NIDA's 35th Anniversary: Science Focused on Solutions
This Director’s message has been adapted from NIDA NOTES (Volume 22, Number 6 - December 2009) [link removed].
Congress created the National Institute on Drug Abuse in 1974 to bring the power of science to bear against a burgeoning epidemic of drug abuse and addiction. The wisdom of that decision is evident in today's roster of proven effective interventions to prevent and treat addiction and in the increased public understanding that addiction is a chronic brain disease rather than a moral failure.
Since its inception, NIDA has funded and guided a comprehensive program of basic and clinical research involving many of the Nation's premier scientists and clinicians. Our goal is to apply the fruits of scientific discovery to real-world problems. Our mission also includes informing the Nation about the nature and dangers of drug abuse and addiction.
Among their major accomplishments, NIDA-supported researchers have:
- Established and maintained national data collection systems to monitor patterns of drug abuse and identify population groups at risk.
- Showed that all abused and addictive substances share certain neural and molecular effects. These findings and others on the particular effects of specific drugs led to the development of medications to treat opioid and nicotine addiction.
- Identified principles of successful drug abuse prevention.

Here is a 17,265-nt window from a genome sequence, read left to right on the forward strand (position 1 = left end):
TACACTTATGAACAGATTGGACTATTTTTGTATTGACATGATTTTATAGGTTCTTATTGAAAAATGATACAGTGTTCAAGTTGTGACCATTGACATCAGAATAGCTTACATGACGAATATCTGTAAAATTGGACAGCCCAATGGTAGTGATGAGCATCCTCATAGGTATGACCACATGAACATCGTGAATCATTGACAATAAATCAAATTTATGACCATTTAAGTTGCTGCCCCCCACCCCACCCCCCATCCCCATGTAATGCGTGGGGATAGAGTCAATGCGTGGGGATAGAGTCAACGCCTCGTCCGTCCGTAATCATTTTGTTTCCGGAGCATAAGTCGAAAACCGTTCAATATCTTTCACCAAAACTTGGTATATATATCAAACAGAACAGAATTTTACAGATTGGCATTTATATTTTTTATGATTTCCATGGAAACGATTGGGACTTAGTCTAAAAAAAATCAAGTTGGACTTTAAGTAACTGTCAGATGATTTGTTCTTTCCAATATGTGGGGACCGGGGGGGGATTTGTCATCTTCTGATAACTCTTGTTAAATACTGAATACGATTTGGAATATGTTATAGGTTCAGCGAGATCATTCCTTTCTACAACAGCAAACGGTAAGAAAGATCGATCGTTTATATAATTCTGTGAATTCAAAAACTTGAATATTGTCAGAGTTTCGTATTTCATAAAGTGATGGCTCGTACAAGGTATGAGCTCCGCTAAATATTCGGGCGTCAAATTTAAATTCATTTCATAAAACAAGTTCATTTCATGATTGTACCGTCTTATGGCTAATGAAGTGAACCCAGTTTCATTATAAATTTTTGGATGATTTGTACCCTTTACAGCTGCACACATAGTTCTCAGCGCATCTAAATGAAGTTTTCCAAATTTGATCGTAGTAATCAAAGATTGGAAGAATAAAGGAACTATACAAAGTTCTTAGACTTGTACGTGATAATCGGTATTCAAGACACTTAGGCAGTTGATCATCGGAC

- Advanced effective drug abuse treatments based on biological, developmental, social, and environmental factors.
- Demonstrated that drug abuse treatment can reduce the spread of HIV and support effective treatment of HIV disease.
- Applied genetics, epigenetics, and neuroimaging techniques to the study of drug abuse, opening up extraordinary opportunities for the development of new and increasingly individualized approaches to prevention and treatment.
Drug abuse evolves constantly as new drugs and new patterns of abuse emerge, each with new consequences for public health. In its 35 years, NIDA has responded to epidemics of cocaine, methamphetamine, and steroid abuse, as well as drugs' contributions to the spread of HIV and hepatitis C. Today, NIDA-funded researchers are seeking answers to the emergence of marijuana of unprecedented potency, rising prescription drug abuse, and the impact of combat stress on veterans' risk of drug involvement. In the future, as now and in the past, NIDA will engage each new challenge with comprehensive scientific strategies and the most advanced scientific tools and technologies to alleviate the impact of drugs on the health and prosperity of affected individuals, their families and communities, and the Nation.
Nora D. Volkow, M.D.
This page was last updated December 2009